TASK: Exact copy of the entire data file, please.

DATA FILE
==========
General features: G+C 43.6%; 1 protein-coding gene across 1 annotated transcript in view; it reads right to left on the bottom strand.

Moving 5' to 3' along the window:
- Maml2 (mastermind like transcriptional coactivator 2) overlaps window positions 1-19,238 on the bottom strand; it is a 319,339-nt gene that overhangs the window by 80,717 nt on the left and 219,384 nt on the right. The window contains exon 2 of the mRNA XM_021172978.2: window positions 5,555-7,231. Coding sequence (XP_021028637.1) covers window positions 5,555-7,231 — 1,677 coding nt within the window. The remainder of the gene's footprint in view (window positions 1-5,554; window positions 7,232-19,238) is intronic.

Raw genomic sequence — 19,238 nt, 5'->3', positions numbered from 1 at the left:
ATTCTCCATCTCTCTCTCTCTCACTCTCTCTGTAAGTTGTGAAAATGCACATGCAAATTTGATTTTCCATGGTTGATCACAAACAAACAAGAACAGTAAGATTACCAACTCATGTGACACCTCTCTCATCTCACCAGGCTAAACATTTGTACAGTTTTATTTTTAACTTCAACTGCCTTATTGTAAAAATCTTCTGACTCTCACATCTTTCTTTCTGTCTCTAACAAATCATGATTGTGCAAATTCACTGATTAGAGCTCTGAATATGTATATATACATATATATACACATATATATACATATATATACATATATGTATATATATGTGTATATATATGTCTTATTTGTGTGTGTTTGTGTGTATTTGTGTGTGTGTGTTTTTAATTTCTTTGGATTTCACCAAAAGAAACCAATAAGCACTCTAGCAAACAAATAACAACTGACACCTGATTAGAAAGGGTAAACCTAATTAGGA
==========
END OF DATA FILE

General features: G+C 43.6%; 1 protein-coding gene across 1 annotated transcript in view; it reads right to left on the bottom strand.

Moving 5' to 3' along the window:
- Maml2 (mastermind like transcriptional coactivator 2) overlaps window positions 1-19,238 on the bottom strand; it is a 319,339-nt gene that overhangs the window by 80,717 nt on the left and 219,384 nt on the right. The window contains exon 2 of the mRNA XM_021172978.2: window positions 5,555-7,231. Coding sequence (XP_021028637.1) covers window positions 5,555-7,231 — 1,677 coding nt within the window. The remainder of the gene's footprint in view (window positions 1-5,554; window positions 7,232-19,238) is intronic.

Raw genomic sequence — 19,238 nt, 5'->3', positions numbered from 1 at the left:
ATTCTCCATCTCTCTCTCTCTCACTCTCTCTGTAAGTTGTGAAAATGCACATGCAAATTTGATTTTCCATGGTTGATCACAAACAAACAAGAACAGTAAGATTACCAACTCATGTGACACCTCTCTCATCTCACCAGGCTAAACATTTGTACAGTTTTATTTTTAACTTCAACTGCCTTATTGTAAAAATCTTCTGACTCTCACATCTTTCTTTCTGTCTCTAACAAATCATGATTGTGCAAATTCACTGATTAGAGCTCTGAATATGTATATATACATATATATACACATATATATACATATATATACATATATGTATATATATGTGTATATATATGTCTTATTTGTGTGTGTTTGTGTGTATTTGTGTGTGTGTGTTTTTAATTTCTTTGGATTTCACCAAAAGAAACCAATAAGCACTCTAGCAAACAAATAACAACTGACACCTGATTAGAAAGGGTAAACCTAATTAGGA